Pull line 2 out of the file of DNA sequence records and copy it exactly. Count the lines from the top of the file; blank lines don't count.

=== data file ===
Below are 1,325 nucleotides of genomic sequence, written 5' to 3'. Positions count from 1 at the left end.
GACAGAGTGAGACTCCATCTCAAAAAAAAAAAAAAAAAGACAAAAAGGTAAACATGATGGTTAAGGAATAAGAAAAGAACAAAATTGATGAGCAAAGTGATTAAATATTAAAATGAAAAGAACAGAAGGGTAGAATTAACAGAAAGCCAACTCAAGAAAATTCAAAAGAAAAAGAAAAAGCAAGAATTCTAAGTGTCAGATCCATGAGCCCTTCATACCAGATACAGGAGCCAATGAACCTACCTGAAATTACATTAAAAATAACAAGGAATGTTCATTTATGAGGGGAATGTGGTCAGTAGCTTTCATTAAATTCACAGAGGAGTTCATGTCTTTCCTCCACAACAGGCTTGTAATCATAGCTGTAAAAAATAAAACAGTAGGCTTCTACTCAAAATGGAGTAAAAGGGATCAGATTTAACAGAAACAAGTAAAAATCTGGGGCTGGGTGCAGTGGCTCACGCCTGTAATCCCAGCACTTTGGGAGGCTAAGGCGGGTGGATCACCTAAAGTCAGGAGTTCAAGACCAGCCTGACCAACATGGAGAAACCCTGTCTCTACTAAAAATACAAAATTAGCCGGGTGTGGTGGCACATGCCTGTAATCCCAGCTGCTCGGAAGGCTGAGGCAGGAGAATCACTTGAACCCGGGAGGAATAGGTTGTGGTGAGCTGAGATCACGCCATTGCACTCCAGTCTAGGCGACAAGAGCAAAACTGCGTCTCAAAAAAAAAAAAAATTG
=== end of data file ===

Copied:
GACAGAGTGAGACTCCATCTCAAAAAAAAAAAAAAAAAGACAAAAAGGTAAACATGATGGTTAAGGAATAAGAAAAGAACAAAATTGATGAGCAAAGTGATTAAATATTAAAATGAAAAGAACAGAAGGGTAGAATTAACAGAAAGCCAACTCAAGAAAATTCAAAAGAAAAAGAAAAAGCAAGAATTCTAAGTGTCAGATCCATGAGCCCTTCATACCAGATACAGGAGCCAATGAACCTACCTGAAATTACATTAAAAATAACAAGGAATGTTCATTTATGAGGGGAATGTGGTCAGTAGCTTTCATTAAATTCACAGAGGAGTTCATGTCTTTCCTCCACAACAGGCTTGTAATCATAGCTGTAAAAAATAAAACAGTAGGCTTCTACTCAAAATGGAGTAAAAGGGATCAGATTTAACAGAAACAAGTAAAAATCTGGGGCTGGGTGCAGTGGCTCACGCCTGTAATCCCAGCACTTTGGGAGGCTAAGGCGGGTGGATCACCTAAAGTCAGGAGTTCAAGACCAGCCTGACCAACATGGAGAAACCCTGTCTCTACTAAAAATACAAAATTAGCCGGGTGTGGTGGCACATGCCTGTAATCCCAGCTGCTCGGAAGGCTGAGGCAGGAGAATCACTTGAACCCGGGAGGAATAGGTTGTGGTGAGCTGAGATCACGCCATTGCACTCCAGTCTAGGCGACAAGAGCAAAACTGCGTCTCAAAAAAAAAAAAAATTG